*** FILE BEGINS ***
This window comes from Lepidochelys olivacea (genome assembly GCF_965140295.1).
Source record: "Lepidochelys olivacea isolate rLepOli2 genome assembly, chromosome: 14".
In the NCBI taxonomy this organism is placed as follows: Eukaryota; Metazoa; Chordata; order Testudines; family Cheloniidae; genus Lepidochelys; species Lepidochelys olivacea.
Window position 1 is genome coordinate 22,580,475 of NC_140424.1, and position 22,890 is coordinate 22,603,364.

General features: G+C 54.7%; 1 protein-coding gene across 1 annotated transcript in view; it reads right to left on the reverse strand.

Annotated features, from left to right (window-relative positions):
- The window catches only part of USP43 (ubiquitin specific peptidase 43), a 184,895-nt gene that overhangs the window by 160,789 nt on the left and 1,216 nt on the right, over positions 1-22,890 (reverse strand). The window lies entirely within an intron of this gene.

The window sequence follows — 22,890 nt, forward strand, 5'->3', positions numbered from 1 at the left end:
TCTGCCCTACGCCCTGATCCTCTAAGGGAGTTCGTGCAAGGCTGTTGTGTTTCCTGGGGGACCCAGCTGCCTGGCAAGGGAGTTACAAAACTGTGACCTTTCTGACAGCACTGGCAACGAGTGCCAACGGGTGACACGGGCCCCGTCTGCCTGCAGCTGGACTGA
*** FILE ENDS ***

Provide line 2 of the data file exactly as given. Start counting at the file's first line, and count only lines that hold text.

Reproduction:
Source record: "Lepidochelys olivacea isolate rLepOli2 genome assembly, chromosome: 14".